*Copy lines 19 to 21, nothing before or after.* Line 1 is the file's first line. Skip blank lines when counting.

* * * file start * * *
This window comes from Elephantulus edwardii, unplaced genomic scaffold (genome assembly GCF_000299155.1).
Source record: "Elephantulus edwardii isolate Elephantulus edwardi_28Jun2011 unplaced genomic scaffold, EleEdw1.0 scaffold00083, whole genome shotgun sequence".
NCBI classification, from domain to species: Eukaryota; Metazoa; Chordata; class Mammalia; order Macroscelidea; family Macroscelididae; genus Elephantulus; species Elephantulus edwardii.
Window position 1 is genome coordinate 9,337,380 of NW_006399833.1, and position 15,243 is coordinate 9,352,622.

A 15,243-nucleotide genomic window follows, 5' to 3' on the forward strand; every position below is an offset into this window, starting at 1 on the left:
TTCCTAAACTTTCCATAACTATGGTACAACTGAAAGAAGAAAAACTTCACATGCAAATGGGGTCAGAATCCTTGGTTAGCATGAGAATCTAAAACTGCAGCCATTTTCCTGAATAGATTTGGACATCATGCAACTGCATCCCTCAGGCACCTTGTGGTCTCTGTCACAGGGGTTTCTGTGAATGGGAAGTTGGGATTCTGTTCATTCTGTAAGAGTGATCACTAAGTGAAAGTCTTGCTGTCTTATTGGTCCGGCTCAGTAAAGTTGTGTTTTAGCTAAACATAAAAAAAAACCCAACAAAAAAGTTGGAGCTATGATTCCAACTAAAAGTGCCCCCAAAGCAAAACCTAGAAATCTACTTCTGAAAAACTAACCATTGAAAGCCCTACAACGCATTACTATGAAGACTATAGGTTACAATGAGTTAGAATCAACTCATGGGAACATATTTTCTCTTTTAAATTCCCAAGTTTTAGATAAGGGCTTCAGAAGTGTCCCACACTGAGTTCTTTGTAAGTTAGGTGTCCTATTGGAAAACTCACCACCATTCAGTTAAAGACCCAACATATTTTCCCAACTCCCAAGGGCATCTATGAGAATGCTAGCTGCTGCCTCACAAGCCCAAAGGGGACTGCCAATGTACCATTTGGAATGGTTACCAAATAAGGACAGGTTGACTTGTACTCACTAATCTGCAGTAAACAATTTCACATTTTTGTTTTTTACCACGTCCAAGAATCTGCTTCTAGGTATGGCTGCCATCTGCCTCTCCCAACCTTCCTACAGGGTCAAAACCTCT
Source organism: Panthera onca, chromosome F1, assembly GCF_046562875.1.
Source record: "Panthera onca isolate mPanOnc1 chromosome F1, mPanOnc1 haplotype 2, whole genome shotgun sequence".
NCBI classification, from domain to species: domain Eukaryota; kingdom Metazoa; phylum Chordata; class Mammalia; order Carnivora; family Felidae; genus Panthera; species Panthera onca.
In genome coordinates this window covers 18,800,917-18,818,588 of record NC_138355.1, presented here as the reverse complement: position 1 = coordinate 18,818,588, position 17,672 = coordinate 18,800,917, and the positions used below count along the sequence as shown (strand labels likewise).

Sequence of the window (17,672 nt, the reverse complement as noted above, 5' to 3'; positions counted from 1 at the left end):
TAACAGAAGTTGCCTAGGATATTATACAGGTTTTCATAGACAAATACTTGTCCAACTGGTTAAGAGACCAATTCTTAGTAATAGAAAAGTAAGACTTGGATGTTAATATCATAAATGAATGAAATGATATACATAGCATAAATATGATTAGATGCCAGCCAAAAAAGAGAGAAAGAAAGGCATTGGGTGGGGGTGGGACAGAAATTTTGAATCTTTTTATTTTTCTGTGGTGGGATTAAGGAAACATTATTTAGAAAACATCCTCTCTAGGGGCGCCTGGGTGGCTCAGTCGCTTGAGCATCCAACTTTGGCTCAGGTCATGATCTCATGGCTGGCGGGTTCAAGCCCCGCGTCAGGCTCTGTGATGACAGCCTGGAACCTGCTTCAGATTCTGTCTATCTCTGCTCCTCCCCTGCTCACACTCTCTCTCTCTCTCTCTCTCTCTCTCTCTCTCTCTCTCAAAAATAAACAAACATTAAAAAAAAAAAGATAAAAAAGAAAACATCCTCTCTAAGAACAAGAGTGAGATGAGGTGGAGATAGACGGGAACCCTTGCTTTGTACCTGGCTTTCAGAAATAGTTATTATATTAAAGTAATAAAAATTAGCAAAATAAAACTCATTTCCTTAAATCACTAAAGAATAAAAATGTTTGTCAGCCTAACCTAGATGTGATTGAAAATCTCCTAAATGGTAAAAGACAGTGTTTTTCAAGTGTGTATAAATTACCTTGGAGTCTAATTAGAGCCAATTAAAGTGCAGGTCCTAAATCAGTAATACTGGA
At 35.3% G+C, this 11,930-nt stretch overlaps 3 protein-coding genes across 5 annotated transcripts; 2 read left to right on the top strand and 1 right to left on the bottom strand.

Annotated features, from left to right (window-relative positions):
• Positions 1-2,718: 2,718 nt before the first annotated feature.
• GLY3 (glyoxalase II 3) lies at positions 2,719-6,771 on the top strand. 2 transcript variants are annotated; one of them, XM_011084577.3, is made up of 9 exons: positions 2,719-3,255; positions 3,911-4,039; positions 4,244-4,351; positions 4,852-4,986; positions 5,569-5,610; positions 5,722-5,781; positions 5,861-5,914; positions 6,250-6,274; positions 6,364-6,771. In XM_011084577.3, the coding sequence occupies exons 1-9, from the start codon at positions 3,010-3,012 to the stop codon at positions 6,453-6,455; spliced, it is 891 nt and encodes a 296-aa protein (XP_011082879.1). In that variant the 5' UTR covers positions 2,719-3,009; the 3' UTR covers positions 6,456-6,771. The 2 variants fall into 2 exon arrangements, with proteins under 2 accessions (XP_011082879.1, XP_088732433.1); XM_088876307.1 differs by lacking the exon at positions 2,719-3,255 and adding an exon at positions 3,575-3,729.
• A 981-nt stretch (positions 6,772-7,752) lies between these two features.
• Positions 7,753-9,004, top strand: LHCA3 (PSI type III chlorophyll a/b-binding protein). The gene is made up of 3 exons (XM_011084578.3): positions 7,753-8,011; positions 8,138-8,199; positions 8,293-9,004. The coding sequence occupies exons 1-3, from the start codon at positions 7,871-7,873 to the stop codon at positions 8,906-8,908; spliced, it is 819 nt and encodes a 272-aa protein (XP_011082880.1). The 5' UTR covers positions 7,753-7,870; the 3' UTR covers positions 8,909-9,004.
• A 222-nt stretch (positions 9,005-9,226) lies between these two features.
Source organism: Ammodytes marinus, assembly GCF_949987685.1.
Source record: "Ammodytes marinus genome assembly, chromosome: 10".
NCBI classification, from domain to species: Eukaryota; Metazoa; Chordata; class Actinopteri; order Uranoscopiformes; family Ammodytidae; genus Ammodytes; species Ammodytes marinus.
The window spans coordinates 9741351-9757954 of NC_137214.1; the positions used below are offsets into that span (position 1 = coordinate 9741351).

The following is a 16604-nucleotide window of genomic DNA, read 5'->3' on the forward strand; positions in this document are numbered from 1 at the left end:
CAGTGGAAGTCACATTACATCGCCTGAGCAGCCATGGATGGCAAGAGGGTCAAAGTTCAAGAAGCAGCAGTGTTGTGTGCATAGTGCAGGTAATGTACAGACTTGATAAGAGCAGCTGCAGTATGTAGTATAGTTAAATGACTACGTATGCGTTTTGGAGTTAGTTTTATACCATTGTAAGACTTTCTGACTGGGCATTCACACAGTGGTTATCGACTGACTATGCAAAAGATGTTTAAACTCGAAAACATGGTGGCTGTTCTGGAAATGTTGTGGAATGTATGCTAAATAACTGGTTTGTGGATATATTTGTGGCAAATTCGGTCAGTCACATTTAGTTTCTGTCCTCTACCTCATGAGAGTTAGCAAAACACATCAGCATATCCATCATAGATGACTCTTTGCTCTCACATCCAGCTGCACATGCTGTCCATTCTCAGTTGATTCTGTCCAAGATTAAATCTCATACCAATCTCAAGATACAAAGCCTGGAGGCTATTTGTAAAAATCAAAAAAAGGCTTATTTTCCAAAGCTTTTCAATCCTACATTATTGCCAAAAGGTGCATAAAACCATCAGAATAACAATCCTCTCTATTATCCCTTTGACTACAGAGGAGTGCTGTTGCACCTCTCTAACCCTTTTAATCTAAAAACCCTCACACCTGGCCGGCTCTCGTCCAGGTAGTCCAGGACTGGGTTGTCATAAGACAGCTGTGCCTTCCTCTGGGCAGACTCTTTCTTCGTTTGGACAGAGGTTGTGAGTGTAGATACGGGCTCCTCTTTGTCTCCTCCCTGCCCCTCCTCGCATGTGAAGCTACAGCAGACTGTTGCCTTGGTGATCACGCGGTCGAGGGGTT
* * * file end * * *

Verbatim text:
• A 222-nt stretch (positions 9,005-9,226) lies between these two features.
Source organism: Ammodytes marinus, assembly GCF_949987685.1.
Source record: "Ammodytes marinus genome assembly, chromosome: 10".